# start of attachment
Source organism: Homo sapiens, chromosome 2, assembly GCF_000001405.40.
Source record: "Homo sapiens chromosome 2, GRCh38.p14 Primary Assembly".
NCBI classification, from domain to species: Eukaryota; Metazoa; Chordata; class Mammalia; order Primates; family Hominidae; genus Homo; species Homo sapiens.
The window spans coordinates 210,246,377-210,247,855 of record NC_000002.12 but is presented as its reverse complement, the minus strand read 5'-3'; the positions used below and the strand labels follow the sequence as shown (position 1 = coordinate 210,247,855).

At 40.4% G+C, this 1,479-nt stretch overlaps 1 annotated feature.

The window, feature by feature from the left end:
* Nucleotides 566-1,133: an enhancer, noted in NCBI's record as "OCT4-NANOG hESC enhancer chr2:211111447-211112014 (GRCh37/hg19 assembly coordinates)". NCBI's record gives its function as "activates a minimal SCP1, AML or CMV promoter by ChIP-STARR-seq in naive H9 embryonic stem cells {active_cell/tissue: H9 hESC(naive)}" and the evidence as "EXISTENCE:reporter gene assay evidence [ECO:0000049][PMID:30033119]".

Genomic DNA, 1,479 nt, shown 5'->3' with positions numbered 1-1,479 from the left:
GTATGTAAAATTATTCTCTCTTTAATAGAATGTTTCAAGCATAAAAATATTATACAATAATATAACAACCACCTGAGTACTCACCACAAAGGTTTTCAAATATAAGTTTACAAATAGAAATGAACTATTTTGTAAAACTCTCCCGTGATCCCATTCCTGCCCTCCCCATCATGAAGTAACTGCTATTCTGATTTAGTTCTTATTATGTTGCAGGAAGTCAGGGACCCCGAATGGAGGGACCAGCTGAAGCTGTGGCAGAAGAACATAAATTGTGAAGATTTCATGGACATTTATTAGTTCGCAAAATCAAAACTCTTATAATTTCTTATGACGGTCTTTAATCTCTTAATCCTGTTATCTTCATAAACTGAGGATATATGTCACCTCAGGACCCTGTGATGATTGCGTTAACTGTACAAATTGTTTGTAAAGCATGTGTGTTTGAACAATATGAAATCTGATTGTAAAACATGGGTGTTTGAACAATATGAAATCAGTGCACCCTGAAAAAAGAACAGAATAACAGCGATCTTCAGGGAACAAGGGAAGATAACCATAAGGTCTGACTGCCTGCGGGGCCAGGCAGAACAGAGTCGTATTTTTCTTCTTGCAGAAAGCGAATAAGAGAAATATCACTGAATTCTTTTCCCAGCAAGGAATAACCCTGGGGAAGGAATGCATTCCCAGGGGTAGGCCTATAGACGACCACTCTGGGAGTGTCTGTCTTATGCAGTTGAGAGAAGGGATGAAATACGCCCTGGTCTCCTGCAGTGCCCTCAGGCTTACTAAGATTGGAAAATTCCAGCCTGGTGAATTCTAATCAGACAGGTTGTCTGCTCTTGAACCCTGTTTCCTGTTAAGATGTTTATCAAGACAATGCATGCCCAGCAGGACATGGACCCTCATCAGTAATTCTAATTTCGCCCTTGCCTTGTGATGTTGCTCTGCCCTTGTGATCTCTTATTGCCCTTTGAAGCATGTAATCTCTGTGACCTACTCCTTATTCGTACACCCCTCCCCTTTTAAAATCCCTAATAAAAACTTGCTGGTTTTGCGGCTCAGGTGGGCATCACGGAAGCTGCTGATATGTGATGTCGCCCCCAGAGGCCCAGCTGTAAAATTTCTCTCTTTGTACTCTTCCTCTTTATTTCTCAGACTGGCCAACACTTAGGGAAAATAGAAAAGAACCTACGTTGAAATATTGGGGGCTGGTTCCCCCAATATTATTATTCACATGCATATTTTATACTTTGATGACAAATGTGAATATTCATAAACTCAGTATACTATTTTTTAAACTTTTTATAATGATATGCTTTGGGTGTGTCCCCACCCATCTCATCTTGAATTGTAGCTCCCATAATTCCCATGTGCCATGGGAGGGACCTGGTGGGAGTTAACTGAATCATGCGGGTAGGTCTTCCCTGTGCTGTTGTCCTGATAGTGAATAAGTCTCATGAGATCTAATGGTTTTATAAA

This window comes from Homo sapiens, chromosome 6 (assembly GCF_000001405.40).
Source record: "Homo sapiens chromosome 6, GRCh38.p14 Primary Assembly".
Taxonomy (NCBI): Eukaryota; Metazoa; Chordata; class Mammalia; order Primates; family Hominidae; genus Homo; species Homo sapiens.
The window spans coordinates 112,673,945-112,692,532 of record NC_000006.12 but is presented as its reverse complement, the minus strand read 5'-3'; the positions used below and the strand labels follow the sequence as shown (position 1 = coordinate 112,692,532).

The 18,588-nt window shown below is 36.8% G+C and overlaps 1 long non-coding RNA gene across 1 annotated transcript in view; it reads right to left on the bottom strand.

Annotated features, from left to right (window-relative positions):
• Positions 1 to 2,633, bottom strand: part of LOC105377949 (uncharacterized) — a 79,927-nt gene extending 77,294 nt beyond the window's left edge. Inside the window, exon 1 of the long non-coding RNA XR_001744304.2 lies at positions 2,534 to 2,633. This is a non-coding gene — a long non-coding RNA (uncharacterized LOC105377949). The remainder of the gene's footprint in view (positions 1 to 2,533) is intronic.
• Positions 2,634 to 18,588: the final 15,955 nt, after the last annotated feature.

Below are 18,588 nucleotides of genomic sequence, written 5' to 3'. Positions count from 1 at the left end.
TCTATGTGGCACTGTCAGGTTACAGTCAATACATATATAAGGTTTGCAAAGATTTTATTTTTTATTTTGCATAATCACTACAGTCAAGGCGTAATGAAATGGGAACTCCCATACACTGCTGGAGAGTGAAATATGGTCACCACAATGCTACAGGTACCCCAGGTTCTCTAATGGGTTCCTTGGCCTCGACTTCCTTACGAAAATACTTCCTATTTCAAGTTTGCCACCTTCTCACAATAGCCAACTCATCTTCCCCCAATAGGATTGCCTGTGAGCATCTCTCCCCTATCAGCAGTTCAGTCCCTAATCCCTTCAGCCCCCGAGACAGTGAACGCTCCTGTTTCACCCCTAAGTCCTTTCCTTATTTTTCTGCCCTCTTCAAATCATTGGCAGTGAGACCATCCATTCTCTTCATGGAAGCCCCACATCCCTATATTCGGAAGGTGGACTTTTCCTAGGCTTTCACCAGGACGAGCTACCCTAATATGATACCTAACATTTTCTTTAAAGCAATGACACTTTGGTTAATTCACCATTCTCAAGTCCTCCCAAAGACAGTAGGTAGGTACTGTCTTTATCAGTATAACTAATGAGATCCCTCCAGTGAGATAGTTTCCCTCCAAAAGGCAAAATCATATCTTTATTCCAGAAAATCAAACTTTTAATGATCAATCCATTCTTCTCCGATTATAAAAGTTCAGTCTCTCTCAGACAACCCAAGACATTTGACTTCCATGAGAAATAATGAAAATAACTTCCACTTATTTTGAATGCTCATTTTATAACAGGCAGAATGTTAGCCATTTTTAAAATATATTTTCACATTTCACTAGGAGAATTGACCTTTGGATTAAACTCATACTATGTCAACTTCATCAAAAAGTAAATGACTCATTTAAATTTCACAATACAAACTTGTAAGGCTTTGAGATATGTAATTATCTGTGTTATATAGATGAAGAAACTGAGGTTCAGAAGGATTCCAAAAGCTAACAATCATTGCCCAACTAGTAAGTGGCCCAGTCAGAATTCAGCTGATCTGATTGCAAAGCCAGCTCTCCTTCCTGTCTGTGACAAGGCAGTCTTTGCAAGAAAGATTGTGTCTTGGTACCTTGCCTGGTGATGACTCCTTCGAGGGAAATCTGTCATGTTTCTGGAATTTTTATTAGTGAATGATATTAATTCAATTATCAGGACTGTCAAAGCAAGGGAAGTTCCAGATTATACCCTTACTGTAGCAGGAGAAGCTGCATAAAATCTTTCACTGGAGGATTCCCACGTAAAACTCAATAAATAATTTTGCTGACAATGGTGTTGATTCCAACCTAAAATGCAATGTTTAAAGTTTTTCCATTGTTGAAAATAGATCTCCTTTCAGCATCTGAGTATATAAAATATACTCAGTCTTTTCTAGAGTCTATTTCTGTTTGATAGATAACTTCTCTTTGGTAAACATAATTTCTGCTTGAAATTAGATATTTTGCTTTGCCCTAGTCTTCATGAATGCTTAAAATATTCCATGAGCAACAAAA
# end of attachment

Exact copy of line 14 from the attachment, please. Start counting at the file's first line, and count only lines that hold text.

The 18,588-nt window shown below is 36.8% G+C and overlaps 1 long non-coding RNA gene across 1 annotated transcript in view; it reads right to left on the bottom strand.